James Joyner is a Security Studies professor at Marine Corps University's Command and Staff College and a nonresident senior fellow at the Scowcroft Center for Strategy and Security at the Atlantic Council. He's a former Army officer and Desert Storm vet. Views expressed here are his own. Follow James on Twitter @DrJJoyner.

Comments

  1. Just Another Ex-Republican says:

    Purity uber alles!

    Madness.

  2. KM says:

    *sigh* The South – the gift that keeps on giving…..

    Seriously, we’ll be in 2100’s and there will still be a Southern candidate with embarrassing pics/ video of them doing something racist – most likely being a Tiki Torchbearer or MAGA-hat-wearing Trumpkin (“only in college when I was trolling!!”). We’ll have the same people saying we should let it go because nobody really “knew better” at the time and that’s just how it was back then.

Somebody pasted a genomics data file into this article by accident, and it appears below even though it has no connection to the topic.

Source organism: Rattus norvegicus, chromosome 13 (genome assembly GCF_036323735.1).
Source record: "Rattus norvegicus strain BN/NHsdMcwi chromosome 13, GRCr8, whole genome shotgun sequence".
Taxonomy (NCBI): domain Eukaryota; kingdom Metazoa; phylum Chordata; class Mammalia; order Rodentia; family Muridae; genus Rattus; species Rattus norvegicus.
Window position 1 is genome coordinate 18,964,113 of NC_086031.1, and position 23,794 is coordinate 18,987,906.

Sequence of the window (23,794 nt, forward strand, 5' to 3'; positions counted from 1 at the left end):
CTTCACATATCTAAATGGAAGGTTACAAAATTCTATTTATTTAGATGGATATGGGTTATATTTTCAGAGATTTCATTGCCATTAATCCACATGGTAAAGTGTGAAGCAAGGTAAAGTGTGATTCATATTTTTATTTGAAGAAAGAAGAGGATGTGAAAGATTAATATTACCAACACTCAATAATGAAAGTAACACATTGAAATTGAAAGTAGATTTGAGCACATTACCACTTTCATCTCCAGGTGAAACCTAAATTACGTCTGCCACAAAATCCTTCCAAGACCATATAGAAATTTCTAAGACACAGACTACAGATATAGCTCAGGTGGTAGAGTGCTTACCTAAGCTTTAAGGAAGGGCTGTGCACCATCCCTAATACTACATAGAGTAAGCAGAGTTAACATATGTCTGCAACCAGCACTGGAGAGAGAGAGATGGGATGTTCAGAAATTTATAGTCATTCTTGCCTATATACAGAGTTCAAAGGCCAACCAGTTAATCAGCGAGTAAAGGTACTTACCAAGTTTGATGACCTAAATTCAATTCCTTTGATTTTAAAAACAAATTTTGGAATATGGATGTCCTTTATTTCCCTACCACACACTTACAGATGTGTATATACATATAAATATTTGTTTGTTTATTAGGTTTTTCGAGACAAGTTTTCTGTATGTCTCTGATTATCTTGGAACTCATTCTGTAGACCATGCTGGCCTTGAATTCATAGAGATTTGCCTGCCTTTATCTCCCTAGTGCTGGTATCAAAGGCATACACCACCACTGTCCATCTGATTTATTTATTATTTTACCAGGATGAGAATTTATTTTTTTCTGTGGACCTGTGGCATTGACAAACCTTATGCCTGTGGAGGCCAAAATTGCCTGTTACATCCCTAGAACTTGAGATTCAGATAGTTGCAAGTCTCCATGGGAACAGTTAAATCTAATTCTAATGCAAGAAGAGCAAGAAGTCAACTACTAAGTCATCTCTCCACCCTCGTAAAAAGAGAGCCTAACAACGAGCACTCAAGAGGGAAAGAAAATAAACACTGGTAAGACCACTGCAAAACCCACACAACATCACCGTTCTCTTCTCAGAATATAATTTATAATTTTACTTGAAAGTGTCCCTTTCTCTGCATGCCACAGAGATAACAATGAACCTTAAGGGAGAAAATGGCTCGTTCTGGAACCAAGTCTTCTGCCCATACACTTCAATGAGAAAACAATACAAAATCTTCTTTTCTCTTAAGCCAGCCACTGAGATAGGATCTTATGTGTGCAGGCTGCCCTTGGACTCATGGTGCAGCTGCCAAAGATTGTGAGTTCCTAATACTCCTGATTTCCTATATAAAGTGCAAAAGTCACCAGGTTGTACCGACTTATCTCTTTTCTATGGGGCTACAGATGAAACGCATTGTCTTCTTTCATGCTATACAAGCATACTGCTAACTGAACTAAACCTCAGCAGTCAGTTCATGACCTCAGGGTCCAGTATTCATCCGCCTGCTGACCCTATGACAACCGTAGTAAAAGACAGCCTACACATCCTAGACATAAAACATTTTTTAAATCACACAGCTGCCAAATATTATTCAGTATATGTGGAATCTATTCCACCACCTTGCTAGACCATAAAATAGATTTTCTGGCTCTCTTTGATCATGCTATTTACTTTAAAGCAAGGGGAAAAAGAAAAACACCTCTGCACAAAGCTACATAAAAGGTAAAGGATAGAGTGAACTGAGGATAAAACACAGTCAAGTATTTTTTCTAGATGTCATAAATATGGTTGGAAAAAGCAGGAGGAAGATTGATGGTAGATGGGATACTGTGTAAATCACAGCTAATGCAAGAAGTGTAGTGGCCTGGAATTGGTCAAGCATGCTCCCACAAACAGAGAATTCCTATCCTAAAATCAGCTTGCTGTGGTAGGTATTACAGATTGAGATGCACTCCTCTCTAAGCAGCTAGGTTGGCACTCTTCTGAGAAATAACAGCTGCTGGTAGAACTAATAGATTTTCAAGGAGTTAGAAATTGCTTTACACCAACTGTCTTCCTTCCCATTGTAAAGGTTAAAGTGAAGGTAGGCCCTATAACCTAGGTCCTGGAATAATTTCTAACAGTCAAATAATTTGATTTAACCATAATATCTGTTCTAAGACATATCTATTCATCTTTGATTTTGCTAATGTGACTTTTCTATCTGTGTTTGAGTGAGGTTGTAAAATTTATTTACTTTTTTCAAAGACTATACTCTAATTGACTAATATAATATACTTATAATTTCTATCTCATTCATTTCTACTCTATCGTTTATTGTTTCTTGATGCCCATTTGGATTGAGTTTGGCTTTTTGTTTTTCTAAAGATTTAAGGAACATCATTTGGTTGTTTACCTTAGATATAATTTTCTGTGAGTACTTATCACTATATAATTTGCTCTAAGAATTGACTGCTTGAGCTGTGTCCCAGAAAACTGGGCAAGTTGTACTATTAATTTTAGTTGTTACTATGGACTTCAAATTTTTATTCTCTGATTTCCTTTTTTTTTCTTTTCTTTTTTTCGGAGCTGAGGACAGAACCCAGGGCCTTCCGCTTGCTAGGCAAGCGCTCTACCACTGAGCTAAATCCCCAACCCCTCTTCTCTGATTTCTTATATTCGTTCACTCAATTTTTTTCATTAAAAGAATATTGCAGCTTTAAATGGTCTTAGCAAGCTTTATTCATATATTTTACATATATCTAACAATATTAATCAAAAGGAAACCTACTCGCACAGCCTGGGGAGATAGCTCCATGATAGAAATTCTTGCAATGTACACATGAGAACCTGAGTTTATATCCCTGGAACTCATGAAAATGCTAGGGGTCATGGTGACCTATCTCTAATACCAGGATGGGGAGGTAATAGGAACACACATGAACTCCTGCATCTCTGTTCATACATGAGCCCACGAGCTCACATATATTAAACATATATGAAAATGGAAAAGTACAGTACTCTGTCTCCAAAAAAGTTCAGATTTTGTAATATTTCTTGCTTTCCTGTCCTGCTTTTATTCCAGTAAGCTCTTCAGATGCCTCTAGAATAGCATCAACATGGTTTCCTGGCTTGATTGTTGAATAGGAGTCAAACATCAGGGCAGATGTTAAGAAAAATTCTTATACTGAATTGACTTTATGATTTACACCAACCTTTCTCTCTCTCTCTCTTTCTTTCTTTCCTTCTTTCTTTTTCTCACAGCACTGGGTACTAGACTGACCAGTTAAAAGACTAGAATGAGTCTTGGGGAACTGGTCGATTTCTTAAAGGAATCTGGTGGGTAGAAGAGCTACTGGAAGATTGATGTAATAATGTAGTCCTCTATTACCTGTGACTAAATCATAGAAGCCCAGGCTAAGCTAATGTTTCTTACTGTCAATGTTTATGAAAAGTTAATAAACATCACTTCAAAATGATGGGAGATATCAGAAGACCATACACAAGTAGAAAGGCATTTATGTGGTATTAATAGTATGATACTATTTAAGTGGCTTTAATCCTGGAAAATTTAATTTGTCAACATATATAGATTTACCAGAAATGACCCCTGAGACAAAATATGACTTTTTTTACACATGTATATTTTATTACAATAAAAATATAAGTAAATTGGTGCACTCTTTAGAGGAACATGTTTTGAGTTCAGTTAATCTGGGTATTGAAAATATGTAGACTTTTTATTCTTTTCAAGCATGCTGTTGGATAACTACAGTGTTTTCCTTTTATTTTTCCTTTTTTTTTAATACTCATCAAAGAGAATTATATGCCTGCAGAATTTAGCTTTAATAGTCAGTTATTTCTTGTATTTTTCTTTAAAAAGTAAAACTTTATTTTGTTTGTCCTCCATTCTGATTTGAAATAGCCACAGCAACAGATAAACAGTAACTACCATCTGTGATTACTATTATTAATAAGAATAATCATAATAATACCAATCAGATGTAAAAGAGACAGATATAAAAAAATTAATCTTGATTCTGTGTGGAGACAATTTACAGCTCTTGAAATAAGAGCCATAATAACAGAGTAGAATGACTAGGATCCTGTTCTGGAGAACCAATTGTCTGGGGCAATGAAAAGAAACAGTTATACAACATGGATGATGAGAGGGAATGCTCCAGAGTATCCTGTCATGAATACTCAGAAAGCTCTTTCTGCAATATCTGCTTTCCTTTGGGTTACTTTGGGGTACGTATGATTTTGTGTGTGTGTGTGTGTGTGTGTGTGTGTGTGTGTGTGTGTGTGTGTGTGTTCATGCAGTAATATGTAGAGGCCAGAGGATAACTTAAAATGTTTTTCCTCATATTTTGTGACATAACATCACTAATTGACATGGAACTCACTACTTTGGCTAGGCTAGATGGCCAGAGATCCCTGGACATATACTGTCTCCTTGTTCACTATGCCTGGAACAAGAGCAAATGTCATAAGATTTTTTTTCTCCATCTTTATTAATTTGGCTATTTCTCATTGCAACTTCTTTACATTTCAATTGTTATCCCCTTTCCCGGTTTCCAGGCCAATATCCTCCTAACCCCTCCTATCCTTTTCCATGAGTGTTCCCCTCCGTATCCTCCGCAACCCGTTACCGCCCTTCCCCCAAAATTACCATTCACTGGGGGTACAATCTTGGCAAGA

I’m not looking forward to my grandkids try to explain away MAGA pics the same way blackface is being explained away now. I’m aware a large percentage of red states are going to have future candidates with this problem so we really need to sort this crap out now…..

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  3. Mikey says:

    But it’s hard to see how wearing blackface in 1984 requires Northam to step down from the governorship while wearing it in 1980 doesn’t disqualify Herring from rising to the same office.

    Herring got out in front of it and his response was good.